By David Smalley, Office of Naval Research Public Affairs
Officials at the Office of Naval Research (ONR) announced today the laser weapon system (LaWS) – a cutting-edge weapon that brings significant new capabilities to America’s Sailors and Marines – was for the first time successfully deployed and operated aboard a naval vessel in the Arabian Gulf.
The operational demonstrations, which took place from September to November aboard USS Ponce (AFSB[I] 15), were historic not only because they showed a laser weapon working aboard a deployed U.S. Navy ship, but also because LaWS operated seamlessly with existing ship defense systems.
“Laser weapons are powerful, affordable and will play a vital role in the future of naval combat operations,” said Rear Adm. Matthew L. Klunder, chief of naval research. “We ran this particular weapon, a prototype, through some extremely tough paces, and it locked on and destroyed the targets we designated with near-instantaneous lethality.”
During the tests, LaWS – a collaborative effort between ONR, Naval Sea Systems Command, Naval Research Laboratory, Naval Surface Warfare Center Dahlgren Division and industry partners — hit targets mounted aboard a speeding oncoming small boat, shot a Scan Eagle
unmanned aerial vehicle (UAV) out of the sky, and destroyed other moving targets at sea.
Sailors worked daily with LaWS over several months since it was installed, and reported the weapon performed flawlessly, including in adverse weather conditions of high winds, heat and humidity. They noted the system exceeded expectations for both reliability and maintainability.
The system is operated by a video-game like controller, and can address multiple threats using a range of escalating options, from non-lethal measures such as optical “dazzling” and disabling, to lethal destruction if necessary. It could prove to be a pivotal asset against what are termed “asymmetric threats,” which include small attack boats and UAVs.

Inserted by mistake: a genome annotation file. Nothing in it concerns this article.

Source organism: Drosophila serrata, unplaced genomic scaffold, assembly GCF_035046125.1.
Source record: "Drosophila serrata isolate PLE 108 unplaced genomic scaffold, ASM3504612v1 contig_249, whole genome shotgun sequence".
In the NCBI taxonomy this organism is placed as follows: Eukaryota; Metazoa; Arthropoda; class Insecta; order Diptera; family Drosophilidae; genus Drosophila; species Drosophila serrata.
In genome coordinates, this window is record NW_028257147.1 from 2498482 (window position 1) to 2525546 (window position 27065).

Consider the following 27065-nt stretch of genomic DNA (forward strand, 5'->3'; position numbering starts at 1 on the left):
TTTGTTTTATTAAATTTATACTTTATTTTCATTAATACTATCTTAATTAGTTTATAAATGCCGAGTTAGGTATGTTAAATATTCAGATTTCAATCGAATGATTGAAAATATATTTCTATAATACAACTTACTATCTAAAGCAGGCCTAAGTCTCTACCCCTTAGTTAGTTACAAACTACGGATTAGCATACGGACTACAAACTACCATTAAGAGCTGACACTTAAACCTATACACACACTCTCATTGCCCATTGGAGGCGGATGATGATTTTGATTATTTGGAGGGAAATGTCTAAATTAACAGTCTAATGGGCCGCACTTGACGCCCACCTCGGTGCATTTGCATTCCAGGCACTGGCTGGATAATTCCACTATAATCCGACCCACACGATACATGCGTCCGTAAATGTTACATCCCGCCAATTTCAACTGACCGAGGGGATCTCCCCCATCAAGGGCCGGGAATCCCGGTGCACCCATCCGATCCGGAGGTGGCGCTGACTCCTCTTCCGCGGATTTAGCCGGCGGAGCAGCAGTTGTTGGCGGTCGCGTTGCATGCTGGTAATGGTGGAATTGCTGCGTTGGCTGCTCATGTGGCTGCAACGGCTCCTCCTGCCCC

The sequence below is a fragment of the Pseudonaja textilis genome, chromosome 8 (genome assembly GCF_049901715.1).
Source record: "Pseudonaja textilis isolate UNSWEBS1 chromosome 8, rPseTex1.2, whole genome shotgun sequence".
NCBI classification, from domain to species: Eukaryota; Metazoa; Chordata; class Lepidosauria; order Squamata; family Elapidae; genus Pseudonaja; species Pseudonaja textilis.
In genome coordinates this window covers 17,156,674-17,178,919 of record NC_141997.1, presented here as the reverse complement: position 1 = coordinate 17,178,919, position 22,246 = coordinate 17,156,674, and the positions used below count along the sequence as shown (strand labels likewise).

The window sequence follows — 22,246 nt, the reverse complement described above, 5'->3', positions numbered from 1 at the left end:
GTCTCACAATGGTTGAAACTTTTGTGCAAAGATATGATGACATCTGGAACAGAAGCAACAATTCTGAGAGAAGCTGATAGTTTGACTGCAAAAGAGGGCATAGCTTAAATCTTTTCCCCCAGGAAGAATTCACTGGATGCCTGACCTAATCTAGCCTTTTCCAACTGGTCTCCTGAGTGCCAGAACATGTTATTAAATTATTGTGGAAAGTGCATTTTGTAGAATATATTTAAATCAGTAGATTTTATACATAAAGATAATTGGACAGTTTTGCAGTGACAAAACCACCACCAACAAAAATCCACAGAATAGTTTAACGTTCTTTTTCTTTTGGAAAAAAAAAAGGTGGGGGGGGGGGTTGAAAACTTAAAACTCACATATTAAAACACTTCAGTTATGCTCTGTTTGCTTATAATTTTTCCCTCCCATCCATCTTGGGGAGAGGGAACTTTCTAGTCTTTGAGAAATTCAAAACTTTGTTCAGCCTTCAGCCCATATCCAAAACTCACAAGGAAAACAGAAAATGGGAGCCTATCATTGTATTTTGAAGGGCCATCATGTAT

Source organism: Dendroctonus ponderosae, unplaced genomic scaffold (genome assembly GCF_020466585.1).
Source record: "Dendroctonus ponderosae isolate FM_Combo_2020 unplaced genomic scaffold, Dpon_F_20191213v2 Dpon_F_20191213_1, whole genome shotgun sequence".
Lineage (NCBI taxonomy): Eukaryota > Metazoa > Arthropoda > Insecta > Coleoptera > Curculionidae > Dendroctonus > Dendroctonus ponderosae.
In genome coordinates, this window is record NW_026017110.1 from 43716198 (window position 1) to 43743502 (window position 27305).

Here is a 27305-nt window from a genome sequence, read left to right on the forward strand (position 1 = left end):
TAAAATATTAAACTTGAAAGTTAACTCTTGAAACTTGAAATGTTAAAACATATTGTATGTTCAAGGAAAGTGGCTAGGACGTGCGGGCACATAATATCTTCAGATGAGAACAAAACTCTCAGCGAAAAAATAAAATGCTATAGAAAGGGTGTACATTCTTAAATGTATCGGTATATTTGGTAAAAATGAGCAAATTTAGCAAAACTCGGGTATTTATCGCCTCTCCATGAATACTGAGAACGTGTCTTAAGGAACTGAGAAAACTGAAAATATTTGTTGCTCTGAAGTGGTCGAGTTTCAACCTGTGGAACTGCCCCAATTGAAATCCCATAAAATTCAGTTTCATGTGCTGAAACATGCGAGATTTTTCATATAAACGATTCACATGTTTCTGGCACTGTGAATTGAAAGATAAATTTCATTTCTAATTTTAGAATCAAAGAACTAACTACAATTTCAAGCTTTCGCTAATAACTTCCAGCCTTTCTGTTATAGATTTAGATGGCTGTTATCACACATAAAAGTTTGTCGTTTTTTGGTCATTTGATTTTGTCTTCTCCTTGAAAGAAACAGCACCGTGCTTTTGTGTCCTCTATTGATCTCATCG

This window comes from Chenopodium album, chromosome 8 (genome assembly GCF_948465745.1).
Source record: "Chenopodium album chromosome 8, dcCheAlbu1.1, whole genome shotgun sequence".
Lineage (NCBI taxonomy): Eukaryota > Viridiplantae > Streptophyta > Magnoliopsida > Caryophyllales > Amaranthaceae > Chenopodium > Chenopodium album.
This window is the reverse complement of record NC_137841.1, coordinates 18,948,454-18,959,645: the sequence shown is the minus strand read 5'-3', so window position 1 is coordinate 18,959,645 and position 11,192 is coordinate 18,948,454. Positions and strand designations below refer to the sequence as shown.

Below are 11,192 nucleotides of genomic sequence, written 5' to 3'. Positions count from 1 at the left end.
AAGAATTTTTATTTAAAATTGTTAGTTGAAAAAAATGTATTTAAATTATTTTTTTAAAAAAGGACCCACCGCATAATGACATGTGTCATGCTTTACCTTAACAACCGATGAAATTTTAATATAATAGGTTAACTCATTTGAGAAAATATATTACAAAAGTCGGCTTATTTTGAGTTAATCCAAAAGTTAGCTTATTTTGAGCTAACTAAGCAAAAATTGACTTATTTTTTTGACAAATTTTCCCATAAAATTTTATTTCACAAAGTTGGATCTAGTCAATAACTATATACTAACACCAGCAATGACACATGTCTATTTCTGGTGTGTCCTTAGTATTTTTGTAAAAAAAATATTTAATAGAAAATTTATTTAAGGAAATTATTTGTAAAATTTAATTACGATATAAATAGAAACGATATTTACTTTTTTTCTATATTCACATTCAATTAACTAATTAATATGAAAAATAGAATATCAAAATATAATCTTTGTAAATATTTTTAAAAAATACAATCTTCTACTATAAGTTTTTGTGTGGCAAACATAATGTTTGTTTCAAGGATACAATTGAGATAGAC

Data regarding accuracy, lethality and other factors from the Ponce deployment will guide the development of weapons under ONR’s Solid-State Laser-Technology Maturation program. Under this program, industry teams have been selected to develop cost-effective, combat-ready laser prototypes that could be installed on vessels such as guided-missile destroyers and the Littoral Combat Ship in the early 2020s.
Researchers say the revolutionary technology breakthroughs demonstrated by LaWS will ultimately benefit not only U.S. Navy surface ships, but also airborne and ground-based weapon systems.
While laser weapons offer new levels of precision and speed for naval warfighters, they also bring increased safety for ships and crews, as lasers are not dependent on the traditional propellant and gunpowder-based ordnance found on ships. Lasers run on electricity and can be fired as long as there is power.
They also cost less to build, install and fire than traditional kinetic weapons — for example a multimillion-dollar missile.
“At less than a dollar per shot, there’s no question about the value LaWS provides,” said Klunder. “With affordability a serious concern for our defense budgets, this will more effectively manage resources to ensure our Sailors and Marines are never in a fair fight.”
The Navy already has demonstrated the effectiveness of lasers in a variety of maritime settings. In a 2011 demonstration, a laser was used to defeat multiple small boat threats from a destroyer. In 2012, LaWS downed several unmanned aircraft in tests during naval exercises. Specific details on next steps and timeframes are being determined as the data from the current demonstrations are analyzed.
The announcement confirms continued significant progress on directed-energy weapons, and meets the timeframe announced by Chief of Naval Operations Adm. Jonathan Greenert at the 2013 Sea-Air-Space Expo. Greenert will be the opening speaker at the upcoming Naval Future Force Science and Technology EXPO in February 2015, where many of the innovative technologies coming to fruition for the Navy and Marine Corps will be on display.
Special thanks: NAVY